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Posts Tagged ‘Unitarian Universalist’

Homophobia is an old habit and homophobia in religion, in particular, is becoming an old habit.

It was interesting that my novel THEY, a biblical tale of secret genders (Adelaide Books – New York/Lisbon), was maligned online today, the same day that a substantial number of brave graduating students of Notre Dame College walked out of their commencement speech given by Mike Pence.  Pence is slated to appear at a number of Christian colleges in the upcoming weeks and the adverse reaction of the students is causing concern among Christian conservatives. There is talk of students withholding funding.

To all this, I say to the students: Good job! Good for you in standing up for yourselves and others!

Good for you in being part of the changing world!

On this glorious spring day with the blossoms beckoning, the good news about the #notmyjesus students and the #MuellerTime report finally revealed, I opened Twitter only to be told that I am going to hell. The full text of the Tweet is below.

Perhaps it is because I have gotten such good feedback on my novel, THEY, a biblical tale of secret genders, that being told that I am going to hell does not produce the desired effect.

Some of the good feedback, I have gotten about THEY:

A colleague in Los Angeles let me know that her MCC book discussion group is reading and discussing THEY. (MCC stands for the Metropolitan Community Church, founded in 1968 with a  focus on human rights that includes (but is not limited to) the LGBTQ community.)

At a local spiritual gathering, a trans woman (who I remembered from my church when she was presenting as male) responded enthusiastically “you’re that Janet Mason?!” and then told me that the book was important to her and in her library in a LGBTQ community center — where the rainbow flag flies outside prominently — in a nearby small town.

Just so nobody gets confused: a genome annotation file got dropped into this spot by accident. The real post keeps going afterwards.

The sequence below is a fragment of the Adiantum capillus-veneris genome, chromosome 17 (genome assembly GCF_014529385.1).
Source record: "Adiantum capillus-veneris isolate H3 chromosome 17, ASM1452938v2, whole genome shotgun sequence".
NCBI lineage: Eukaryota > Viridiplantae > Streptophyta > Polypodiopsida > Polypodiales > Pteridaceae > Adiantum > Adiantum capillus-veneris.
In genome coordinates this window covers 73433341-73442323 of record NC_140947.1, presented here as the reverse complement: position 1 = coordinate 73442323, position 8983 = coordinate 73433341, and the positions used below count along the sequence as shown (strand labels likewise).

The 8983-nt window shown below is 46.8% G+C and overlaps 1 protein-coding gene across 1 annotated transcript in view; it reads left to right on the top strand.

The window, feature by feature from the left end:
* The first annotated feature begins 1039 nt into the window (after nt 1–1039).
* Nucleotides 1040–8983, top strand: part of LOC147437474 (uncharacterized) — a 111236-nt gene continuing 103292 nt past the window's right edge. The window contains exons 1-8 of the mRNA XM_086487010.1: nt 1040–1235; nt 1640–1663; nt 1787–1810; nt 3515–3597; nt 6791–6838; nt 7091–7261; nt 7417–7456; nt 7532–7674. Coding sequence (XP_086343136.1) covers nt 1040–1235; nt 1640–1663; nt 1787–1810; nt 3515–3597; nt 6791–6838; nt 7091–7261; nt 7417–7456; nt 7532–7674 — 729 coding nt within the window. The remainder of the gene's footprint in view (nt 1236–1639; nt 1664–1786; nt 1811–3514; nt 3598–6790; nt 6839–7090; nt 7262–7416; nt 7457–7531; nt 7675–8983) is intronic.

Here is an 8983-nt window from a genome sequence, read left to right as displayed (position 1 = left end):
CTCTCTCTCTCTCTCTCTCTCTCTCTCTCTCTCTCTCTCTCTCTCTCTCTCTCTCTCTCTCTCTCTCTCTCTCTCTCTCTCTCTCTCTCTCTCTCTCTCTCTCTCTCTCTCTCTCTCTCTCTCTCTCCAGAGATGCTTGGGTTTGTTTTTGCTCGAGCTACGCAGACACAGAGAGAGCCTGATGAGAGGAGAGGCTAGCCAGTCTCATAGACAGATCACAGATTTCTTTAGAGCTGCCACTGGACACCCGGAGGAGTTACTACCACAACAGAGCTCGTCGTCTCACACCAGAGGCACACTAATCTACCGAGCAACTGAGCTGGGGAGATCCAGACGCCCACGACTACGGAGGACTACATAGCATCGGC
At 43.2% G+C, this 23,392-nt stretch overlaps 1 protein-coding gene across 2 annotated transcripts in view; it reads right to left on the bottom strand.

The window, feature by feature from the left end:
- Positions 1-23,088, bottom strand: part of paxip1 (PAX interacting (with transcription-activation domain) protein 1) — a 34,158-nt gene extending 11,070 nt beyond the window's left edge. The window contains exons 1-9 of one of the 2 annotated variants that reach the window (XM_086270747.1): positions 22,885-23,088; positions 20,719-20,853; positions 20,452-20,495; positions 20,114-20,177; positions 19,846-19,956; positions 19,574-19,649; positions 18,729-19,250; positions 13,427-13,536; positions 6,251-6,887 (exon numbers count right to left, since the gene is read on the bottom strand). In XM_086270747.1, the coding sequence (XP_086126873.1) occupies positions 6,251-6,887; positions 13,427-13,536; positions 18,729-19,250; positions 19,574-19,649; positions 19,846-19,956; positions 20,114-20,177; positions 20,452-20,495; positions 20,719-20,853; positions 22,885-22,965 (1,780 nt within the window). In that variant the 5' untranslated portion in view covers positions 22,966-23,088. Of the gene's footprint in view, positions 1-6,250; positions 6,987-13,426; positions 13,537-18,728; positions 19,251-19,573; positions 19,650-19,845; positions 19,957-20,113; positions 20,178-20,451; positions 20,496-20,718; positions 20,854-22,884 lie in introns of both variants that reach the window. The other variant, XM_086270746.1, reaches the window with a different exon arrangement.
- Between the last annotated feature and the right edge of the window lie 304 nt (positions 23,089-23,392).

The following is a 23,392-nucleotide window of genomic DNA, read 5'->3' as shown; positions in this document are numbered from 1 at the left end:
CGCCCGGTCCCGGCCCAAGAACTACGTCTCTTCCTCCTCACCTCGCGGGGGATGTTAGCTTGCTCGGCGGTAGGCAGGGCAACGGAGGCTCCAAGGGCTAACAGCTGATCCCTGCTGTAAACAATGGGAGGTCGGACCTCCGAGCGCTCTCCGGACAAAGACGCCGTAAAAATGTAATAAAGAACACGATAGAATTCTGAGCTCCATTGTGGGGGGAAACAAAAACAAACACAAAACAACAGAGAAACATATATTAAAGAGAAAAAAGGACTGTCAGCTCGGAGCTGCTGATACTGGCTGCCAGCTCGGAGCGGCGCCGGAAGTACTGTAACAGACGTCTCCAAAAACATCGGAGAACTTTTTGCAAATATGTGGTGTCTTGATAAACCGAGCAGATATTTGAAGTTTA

The Queer Church of England (also harassed) retweeted one of my Tweets about THEY and I have also from a Priest from England that he ordered and plans to read the novel.

I also have gotten a large number of glowing reviews including Gregg Shapiro who wrote in the San Francisco Bay Area Reporter that the publication of my new novel THEY “is occurring at the right time.”

Of course, there’s a lot I could say about the offensive Tweet if I wanted to take the time to dissect it. But what I will say is that change is always possible, and that forgiveness is possible too.

I will pray for you to change your errant ways.

 

@thetruthspirit

homosexuals will NEVER enter Heaven

men who practice sodemy r ABOMINATIONs to the ONE GODs,Jesus&Heaven

Dont FOOL yourselves

REPENT&STOP your cocksucking ways

 

In addition to being available through you local library, THEY, a biblical tale of secret genders is available through your local bookstore or online.

To learn more about my novel THEY, a biblical tale of secret genders (published by Adelaide Books New York/Lisbon), click here.

 

Janet Mason novelist area resident

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When I heard about National Library Week, April 7-13, I immediately wanted to blog about libraries.

But my deep belief in libraries is too large to be contained on one week.

When I heard that the Free Library of Philadelphia was order multiple copies of my novel THEY, a biblical tale of secret genders (Adelaide Books; 2018) for its branches, I was thrilled.